As sequels usually go, the stories get bigger, the characters become more plentiful, the action becomes more bombastic and of course, the money becomes greener (America-wise). But during the process, the filmmakers would often forget what made the original a success in the first place.
In the case of Ant-Man and the Wasp, it never forgets the novelty and nature of its premise, which is not size, but scale; it never forgets the funny interplay between the ensemble cast and it never forgets that people come to see the man in Ant-Man. Free from the Edgar Wright-size expectations that the original one had, director Peyton Reed and Paul Rudd were free to do their own thing and it really shows.
One change in particular was to give the change the gender of the character of Ghost, permitting more female talent into the fray. Hannah John-Kamen, who’s known for her television appearances in Black Mirror and Killjoys, has been given very small roles in blockbuster films like Star Wars Episode VII: Force Awakens, Ready Player One (where she stood out regardless) and Tomb Raider. Finally given something substantial to do, she inhabits the role of Ghost convincingly, showing the torment and pain of the character as well as inhabit the physicality (the fight scenes in particular) with ease.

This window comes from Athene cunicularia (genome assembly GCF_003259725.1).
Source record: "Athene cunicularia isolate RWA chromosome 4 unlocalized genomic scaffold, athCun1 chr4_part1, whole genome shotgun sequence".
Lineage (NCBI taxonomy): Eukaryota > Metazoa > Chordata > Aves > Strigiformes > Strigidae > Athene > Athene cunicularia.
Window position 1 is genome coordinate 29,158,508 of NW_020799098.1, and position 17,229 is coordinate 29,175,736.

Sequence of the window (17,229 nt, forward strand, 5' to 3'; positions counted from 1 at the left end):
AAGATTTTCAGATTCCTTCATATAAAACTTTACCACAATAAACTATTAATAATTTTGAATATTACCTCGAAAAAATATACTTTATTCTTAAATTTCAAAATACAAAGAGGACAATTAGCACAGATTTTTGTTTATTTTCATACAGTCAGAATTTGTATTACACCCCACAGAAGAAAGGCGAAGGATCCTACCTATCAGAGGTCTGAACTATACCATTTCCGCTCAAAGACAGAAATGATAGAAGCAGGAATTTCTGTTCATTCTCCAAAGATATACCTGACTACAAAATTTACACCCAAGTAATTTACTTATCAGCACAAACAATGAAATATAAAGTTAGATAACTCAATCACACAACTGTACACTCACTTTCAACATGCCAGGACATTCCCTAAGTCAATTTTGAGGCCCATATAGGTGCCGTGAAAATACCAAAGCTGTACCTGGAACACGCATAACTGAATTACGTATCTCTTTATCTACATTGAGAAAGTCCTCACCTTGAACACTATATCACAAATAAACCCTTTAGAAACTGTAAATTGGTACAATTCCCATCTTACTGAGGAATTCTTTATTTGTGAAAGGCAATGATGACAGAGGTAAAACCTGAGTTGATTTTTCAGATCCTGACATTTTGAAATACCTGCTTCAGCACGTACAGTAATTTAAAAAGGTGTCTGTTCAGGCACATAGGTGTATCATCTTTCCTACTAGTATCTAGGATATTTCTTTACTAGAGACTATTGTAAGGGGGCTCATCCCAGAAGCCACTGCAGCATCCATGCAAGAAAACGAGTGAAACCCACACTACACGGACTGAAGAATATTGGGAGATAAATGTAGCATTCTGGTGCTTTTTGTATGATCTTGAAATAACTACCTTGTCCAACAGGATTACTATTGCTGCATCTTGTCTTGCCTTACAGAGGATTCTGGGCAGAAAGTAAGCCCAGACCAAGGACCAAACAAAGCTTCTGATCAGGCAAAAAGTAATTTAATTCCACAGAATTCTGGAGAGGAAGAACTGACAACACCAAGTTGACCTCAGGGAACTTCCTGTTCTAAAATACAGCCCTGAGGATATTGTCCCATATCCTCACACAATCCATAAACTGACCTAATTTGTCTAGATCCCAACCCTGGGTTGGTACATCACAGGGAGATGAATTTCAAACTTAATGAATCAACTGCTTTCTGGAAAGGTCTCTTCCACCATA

Evangeline Lilly (who was kept in the sidelines in the first film) is clearly having the time of her life, getting into the action and hi-jinks as The Wasp, and she predictably (in the best of ways), showing that she is clearly the better of the two leads. The Ant-Man films are essentially about a team but Lilly steals the spotlight.